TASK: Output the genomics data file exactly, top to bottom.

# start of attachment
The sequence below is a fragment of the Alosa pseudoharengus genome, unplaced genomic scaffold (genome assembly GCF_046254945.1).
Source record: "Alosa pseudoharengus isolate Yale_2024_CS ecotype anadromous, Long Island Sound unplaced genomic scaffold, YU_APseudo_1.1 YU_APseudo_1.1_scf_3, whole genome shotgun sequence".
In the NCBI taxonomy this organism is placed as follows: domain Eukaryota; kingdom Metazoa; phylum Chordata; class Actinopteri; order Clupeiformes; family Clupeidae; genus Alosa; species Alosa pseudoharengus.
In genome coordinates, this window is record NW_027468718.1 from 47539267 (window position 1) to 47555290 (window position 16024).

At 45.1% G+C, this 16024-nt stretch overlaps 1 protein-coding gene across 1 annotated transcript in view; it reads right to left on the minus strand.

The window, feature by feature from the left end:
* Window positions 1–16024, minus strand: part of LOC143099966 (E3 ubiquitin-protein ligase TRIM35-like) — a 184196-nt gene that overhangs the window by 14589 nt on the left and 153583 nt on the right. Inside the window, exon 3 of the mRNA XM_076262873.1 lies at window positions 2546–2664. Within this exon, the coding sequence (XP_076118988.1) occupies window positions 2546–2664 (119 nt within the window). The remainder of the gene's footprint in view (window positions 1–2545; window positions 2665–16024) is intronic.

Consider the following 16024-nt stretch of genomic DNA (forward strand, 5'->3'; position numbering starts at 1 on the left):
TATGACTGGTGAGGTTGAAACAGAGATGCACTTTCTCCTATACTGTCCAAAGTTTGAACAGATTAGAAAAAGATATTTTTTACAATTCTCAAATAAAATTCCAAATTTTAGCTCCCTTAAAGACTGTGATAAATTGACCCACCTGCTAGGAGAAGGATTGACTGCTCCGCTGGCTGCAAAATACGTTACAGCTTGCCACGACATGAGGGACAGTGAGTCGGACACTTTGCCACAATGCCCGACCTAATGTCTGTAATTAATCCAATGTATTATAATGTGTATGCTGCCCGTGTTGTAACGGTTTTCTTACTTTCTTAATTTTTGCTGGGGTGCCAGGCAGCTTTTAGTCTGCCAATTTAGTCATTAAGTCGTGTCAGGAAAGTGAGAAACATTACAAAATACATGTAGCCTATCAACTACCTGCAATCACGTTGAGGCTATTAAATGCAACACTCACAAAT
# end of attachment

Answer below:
The sequence below is a fragment of the Alosa pseudoharengus genome, unplaced genomic scaffold (genome assembly GCF_046254945.1).
Source record: "Alosa pseudoharengus isolate Yale_2024_CS ecotype anadromous, Long Island Sound unplaced genomic scaffold, YU_APseudo_1.1 YU_APseudo_1.1_scf_3, whole genome shotgun sequence".
In the NCBI taxonomy this organism is placed as follows: domain Eukaryota; kingdom Metazoa; phylum Chordata; class Actinopteri; order Clupeiformes; family Clupeidae; genus Alosa; species Alosa pseudoharengus.
In genome coordinates, this window is record NW_027468718.1 from 47539267 (window position 1) to 47555290 (window position 16024).

At 45.1% G+C, this 16024-nt stretch overlaps 1 protein-coding gene across 1 annotated transcript in view; it reads right to left on the minus strand.

The window, feature by feature from the left end:
* Window positions 1–16024, minus strand: part of LOC143099966 (E3 ubiquitin-protein ligase TRIM35-like) — a 184196-nt gene that overhangs the window by 14589 nt on the left and 153583 nt on the right. Inside the window, exon 3 of the mRNA XM_076262873.1 lies at window positions 2546–2664. Within this exon, the coding sequence (XP_076118988.1) occupies window positions 2546–2664 (119 nt within the window). The remainder of the gene's footprint in view (window positions 1–2545; window positions 2665–16024) is intronic.

Consider the following 16024-nt stretch of genomic DNA (forward strand, 5'->3'; position numbering starts at 1 on the left):
TATGACTGGTGAGGTTGAAACAGAGATGCACTTTCTCCTATACTGTCCAAAGTTTGAACAGATTAGAAAAAGATATTTTTTACAATTCTCAAATAAAATTCCAAATTTTAGCTCCCTTAAAGACTGTGATAAATTGACCCACCTGCTAGGAGAAGGATTGACTGCTCCGCTGGCTGCAAAATACGTTACAGCTTGCCACGACATGAGGGACAGTGAGTCGGACACTTTGCCACAATGCCCGACCTAATGTCTGTAATTAATCCAATGTATTATAATGTGTATGCTGCCCGTGTTGTAACGGTTTTCTTACTTTCTTAATTTTTGCTGGGGTGCCAGGCAGCTTTTAGTCTGCCAATTTAGTCATTAAGTCGTGTCAGGAAAGTGAGAAACATTACAAAATACATGTAGCCTATCAACTACCTGCAATCACGTTGAGGCTATTAAATGCAACACTCACAAAT